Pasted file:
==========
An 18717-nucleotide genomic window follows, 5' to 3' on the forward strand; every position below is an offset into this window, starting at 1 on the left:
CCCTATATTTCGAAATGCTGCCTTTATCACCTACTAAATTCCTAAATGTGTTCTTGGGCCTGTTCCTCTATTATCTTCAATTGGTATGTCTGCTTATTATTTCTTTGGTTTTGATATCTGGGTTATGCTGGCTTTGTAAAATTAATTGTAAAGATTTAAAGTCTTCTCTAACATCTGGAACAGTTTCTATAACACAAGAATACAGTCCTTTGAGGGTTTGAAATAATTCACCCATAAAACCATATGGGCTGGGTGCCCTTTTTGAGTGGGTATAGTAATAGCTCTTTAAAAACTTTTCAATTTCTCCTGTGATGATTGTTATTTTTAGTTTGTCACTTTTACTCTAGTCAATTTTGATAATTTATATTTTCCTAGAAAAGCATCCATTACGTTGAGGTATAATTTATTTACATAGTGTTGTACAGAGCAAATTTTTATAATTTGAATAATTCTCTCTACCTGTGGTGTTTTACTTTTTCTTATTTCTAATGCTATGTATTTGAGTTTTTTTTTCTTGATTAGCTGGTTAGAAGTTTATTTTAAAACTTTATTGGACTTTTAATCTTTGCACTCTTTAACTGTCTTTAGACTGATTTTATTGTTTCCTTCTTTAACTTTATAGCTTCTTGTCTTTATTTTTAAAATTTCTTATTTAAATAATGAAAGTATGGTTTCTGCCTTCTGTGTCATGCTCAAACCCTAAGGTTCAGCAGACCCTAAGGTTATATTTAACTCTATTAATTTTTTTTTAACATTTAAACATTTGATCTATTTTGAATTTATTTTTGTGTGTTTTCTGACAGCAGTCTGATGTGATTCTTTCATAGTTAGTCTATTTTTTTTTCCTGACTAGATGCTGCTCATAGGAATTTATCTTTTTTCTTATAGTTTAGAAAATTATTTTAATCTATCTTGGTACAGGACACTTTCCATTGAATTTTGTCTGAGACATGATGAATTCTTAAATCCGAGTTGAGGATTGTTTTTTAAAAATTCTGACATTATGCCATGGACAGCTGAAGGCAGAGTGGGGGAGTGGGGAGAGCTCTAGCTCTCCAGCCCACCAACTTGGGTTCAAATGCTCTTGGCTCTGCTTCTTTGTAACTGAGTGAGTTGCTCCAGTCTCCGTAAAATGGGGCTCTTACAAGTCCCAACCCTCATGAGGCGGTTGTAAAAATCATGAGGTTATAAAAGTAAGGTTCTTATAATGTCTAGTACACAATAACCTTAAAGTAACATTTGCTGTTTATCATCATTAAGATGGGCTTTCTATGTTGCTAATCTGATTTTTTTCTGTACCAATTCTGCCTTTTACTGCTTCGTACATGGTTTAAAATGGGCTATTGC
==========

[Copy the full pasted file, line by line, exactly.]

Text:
An 18717-nucleotide genomic window follows, 5' to 3' on the forward strand; every position below is an offset into this window, starting at 1 on the left:
CCCTATATTTCGAAATGCTGCCTTTATCACCTACTAAATTCCTAAATGTGTTCTTGGGCCTGTTCCTCTATTATCTTCAATTGGTATGTCTGCTTATTATTTCTTTGGTTTTGATATCTGGGTTATGCTGGCTTTGTAAAATTAATTGTAAAGATTTAAAGTCTTCTCTAACATCTGGAACAGTTTCTATAACACAAGAATACAGTCCTTTGAGGGTTTGAAATAATTCACCCATAAAACCATATGGGCTGGGTGCCCTTTTTGAGTGGGTATAGTAATAGCTCTTTAAAAACTTTTCAATTTCTCCTGTGATGATTGTTATTTTTAGTTTGTCACTTTTACTCTAGTCAATTTTGATAATTTATATTTTCCTAGAAAAGCATCCATTACGTTGAGGTATAATTTATTTACATAGTGTTGTACAGAGCAAATTTTTATAATTTGAATAATTCTCTCTACCTGTGGTGTTTTACTTTTTCTTATTTCTAATGCTATGTATTTGAGTTTTTTTTTCTTGATTAGCTGGTTAGAAGTTTATTTTAAAACTTTATTGGACTTTTAATCTTTGCACTCTTTAACTGTCTTTAGACTGATTTTATTGTTTCCTTCTTTAACTTTATAGCTTCTTGTCTTTATTTTTAAAATTTCTTATTTAAATAATGAAAGTATGGTTTCTGCCTTCTGTGTCATGCTCAAACCCTAAGGTTCAGCAGACCCTAAGGTTATATTTAACTCTATTAATTTTTTTTTAACATTTAAACATTTGATCTATTTTGAATTTATTTTTGTGTGTTTTCTGACAGCAGTCTGATGTGATTCTTTCATAGTTAGTCTATTTTTTTTTCCTGACTAGATGCTGCTCATAGGAATTTATCTTTTTTCTTATAGTTTAGAAAATTATTTTAATCTATCTTGGTACAGGACACTTTCCATTGAATTTTGTCTGAGACATGATGAATTCTTAAATCCGAGTTGAGGATTGTTTTTTAAAAATTCTGACATTATGCCATGGACAGCTGAAGGCAGAGTGGGGGAGTGGGGAGAGCTCTAGCTCTCCAGCCCACCAACTTGGGTTCAAATGCTCTTGGCTCTGCTTCTTTGTAACTGAGTGAGTTGCTCCAGTCTCCGTAAAATGGGGCTCTTACAAGTCCCAACCCTCATGAGGCGGTTGTAAAAATCATGAGGTTATAAAAGTAAGGTTCTTATAATGTCTAGTACACAATAACCTTAAAGTAACATTTGCTGTTTATCATCATTAAGATGGGCTTTCTATGTTGCTAATCTGATTTTTTTCTGTACCAATTCTGCCTTTTACTGCTTCGTACATGGTTTAAAATGGGCTATTGC